The IRS Says Freelance Economy is on the Rise, the BLS Disagrees

The IRS Says Freelance Economy is on the Rise, the BLS Disagrees

Data from the Internal Revenue Service (IRS) reveal that self-employment is on the rise and has been growing since the late 1990s. The Bureau of Labor Statistics (BLS) figures indicate that self-employment has been flat over the same period.

The tax authority’s numbers show that the number of individual income tax returns that took the self-employment tax deduction rose by 35.2 percent, and that the number of tax returns that show either non-farm income or loss increased by 35.3 percent, between 1998 and 2013 (the most recent year for which data are available). That’s almost double the 18.4 percent increase in the number of individual tax returns filed over the same period.

The faster rate of increase in self-employment tax filings has led to a rise in fraction of American individual tax returns with self-employment income. IRS data show that this portion increased from 10.5 percent in 1998 to 12.5 percent in 2013.

These numbers are consistent with the rise in the freelance economy that many observers have been describing. New technology, the growth of the sharing economy, rising business preference for contingent workers, and shifting attitudes toward traditional work arrangements, have spurred a rise in the number of people choosing to work for themselves, observers have noted.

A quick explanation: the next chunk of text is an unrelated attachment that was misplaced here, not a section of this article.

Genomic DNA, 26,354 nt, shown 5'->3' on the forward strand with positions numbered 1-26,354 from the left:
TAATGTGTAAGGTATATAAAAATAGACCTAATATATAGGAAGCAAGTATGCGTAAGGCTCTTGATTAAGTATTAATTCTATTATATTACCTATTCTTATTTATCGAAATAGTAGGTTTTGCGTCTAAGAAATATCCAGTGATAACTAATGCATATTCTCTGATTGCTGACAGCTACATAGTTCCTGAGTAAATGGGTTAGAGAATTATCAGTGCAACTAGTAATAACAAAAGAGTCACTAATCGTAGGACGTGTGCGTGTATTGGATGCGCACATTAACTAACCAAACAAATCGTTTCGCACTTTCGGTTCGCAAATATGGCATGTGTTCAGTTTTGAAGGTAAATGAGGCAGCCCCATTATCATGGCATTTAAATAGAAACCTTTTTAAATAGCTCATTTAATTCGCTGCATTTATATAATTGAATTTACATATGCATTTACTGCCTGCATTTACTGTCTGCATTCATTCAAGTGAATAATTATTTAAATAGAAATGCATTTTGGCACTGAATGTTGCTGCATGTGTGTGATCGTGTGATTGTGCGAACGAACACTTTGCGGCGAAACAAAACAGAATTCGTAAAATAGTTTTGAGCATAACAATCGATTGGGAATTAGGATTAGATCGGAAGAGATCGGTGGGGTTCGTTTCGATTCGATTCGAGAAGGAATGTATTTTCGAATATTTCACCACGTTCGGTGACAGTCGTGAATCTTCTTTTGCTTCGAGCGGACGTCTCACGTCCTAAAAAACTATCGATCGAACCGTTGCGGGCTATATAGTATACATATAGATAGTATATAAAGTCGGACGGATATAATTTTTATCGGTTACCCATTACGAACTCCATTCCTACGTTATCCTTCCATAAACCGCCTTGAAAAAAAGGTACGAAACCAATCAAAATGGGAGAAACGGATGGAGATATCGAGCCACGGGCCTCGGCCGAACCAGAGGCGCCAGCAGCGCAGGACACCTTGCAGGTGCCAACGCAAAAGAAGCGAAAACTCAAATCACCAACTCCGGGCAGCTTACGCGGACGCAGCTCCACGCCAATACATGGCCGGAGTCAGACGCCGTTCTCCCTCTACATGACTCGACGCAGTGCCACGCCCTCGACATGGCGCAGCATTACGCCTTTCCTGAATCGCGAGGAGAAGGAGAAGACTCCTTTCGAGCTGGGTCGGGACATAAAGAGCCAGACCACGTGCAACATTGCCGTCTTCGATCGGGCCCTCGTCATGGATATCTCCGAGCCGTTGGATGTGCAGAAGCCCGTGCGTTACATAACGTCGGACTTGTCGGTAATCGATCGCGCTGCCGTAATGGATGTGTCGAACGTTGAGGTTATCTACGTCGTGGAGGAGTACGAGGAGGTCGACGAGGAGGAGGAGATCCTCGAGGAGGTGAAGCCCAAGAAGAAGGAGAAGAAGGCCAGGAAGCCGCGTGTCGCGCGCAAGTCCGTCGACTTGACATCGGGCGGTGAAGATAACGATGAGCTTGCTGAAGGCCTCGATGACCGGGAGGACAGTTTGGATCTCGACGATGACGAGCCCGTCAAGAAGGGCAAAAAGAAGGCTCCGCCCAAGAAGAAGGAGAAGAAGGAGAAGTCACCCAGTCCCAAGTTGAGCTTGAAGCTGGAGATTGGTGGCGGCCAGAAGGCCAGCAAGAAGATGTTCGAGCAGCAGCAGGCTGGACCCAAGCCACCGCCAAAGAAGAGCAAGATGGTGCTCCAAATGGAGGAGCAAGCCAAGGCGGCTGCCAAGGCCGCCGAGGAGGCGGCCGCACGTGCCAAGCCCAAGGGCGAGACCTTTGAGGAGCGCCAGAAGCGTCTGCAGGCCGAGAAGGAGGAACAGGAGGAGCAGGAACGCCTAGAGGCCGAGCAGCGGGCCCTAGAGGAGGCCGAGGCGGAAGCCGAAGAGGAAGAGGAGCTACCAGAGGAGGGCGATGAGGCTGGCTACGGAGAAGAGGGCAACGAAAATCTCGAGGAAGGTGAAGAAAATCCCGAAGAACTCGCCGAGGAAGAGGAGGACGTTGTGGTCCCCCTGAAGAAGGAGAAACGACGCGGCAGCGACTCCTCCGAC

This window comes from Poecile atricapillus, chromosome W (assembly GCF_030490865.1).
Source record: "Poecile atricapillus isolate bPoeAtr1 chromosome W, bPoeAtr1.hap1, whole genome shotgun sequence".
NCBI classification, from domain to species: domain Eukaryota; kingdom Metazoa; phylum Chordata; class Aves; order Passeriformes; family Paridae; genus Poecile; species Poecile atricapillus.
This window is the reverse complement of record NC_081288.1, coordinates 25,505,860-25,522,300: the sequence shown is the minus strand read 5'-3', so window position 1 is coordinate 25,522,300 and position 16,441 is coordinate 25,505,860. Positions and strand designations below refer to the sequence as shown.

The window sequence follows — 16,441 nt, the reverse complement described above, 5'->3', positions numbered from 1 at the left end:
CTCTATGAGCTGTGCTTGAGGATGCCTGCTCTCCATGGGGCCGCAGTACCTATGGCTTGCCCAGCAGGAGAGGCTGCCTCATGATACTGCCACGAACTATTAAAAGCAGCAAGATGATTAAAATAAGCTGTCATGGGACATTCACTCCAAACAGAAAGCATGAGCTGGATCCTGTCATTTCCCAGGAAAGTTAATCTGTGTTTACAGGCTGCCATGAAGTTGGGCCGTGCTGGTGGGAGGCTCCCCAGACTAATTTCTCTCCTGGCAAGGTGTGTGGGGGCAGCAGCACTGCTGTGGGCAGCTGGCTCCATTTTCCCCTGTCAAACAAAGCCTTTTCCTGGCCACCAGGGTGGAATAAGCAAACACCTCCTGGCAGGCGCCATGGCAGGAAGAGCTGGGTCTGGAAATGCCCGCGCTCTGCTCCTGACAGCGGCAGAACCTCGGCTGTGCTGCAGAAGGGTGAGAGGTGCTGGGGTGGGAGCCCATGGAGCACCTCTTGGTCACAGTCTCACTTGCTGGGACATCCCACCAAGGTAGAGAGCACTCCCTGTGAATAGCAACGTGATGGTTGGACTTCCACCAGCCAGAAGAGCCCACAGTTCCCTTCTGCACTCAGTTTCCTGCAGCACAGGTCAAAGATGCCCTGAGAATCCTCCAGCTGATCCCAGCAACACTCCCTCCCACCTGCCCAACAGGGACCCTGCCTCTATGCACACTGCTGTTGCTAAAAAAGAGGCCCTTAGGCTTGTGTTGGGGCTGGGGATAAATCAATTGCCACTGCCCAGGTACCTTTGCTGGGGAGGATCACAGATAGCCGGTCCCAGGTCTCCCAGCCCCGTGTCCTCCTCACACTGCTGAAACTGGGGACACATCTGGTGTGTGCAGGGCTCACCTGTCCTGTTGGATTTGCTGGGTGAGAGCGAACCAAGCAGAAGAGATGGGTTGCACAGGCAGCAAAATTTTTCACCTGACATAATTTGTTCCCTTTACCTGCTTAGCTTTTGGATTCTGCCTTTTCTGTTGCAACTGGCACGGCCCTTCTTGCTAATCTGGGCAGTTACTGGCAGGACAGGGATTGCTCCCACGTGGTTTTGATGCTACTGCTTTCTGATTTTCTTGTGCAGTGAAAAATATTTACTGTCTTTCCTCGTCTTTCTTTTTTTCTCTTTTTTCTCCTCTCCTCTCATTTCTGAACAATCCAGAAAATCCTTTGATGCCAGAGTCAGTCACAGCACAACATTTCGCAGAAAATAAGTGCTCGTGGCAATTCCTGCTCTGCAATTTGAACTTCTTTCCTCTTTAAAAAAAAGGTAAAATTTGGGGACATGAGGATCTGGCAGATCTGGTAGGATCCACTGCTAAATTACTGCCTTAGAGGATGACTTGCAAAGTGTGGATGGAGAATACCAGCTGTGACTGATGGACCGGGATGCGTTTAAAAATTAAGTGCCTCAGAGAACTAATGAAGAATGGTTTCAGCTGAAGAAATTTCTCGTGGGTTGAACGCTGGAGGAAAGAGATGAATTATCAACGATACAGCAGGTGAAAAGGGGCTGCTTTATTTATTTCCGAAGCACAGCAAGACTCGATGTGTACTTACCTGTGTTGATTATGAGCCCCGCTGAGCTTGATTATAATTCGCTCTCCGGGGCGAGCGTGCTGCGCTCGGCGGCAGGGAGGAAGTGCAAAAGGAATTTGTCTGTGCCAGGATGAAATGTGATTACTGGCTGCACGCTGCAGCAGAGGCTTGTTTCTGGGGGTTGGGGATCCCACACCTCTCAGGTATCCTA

But the IRS figures don’t jibe with the numbers provided by the nation’s official tracker of the labor force, the Bureau of Labor Statistics. BLS data on self-employment shows that the number of people in business for themselves rose only 0.9 percent between 1998 and 2013. That’s a far smaller increase than the 9.5 percent bump in the number of employed workers.

When I looked at these trends before, I thought the differences between the numbers from the two government agencies might be the result of the tendency of the BLS to focus on respondents’ primary jobs, while the IRS looked at all sources of income. If part-time self-employment rose, while full-time self-employment remained flat, the IRS data would show an increase, whereas the CPS statistics would indicate no change.

Now I’m not so sure my first explanation was right. BLS data also show a decline in part-time self-employment over the past 15 years. From 1999 to 2013 the “number of multiple jobholders who are wage and salary on the main job and self-employed on the secondary job” declined 22.7 percent. That is, the labor department’s statistical agency shows no rise in primary self-employment and a sizeable decline in secondary self-employment over the same period that the tax authority reveals a sizeable increase in overall self-employment.

There’s another explanation that’s consistent with the data. Americans tendency to go to work for themselves hasn’t changed in the past 15 years, but their tendency to tell the tax collector that that they earned money working for themselves has increased. Americans might be more likely to report self-employment income because they are more willing to comply with tax laws, or because they know that the tax authorities are better able to identify self-employment income than they used to be, or because they are simply more afraid of being caught under-reporting income.

Freelancer Photo via Shutterstock

Scott Shane Scott Shane is A. Malachi Mixon III, Professor of Entrepreneurial Studies at Case Western Reserve University. He is the author of nine books, including Fool's Gold: The Truth Behind Angel Investing in America ; Illusions of Entrepreneurship: and The Costly Myths that Entrepreneurs, Investors, and Policy Makers Live By.